The Oregonian Is Reducing Home Delivery Days, Laying Off Staff (Willamette Week / News Blog)
The Oregonian confirmed Thursday morning that the paper will reduce print delivery to four days a week. Publisher N. Christian Anderson III informed staff just before 10 a.m. on Thursday that the paper will continue to publish seven days a week, but will only deliver to subscribers on a limited number of days. “While we believe these changes will create growth opportunities for our employees, the reality is that some employees will lose their jobs,” said Anderson. Portland Mercury / BlogTown The number of layoffs, however, is unclear. And so is the fallout for staffers. A separate company, Advance Central Services Oregon, will take up “support” duties, like HR and circulation, for the new company and “others” — suggesting many of the cuts might come from the consolidation of “back office” functions at the downtown paper and its suburban holdings. Printing will remain in Portland. The paper says current employees are free to apply for jobs in the new companies.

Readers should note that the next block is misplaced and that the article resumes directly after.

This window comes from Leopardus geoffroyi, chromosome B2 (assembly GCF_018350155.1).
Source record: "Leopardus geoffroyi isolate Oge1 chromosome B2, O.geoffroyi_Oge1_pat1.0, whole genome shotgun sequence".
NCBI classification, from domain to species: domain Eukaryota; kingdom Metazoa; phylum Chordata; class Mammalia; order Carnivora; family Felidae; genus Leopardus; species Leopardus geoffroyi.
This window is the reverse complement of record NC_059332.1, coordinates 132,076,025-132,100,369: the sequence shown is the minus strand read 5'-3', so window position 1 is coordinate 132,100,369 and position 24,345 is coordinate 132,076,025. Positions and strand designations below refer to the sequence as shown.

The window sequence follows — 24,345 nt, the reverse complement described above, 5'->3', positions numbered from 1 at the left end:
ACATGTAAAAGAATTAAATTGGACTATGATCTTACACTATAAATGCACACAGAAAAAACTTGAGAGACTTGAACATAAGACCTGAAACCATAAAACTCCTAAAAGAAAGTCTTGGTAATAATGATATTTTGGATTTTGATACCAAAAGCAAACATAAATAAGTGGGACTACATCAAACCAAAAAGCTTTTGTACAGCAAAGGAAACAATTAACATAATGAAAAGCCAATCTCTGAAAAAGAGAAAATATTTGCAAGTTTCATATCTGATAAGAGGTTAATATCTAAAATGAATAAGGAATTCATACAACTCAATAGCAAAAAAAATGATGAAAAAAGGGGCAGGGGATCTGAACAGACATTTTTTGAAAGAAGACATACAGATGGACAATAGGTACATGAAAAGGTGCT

Instagram Video: Facebook Aims to Cut Back Twitter’s Vine (The Guardian)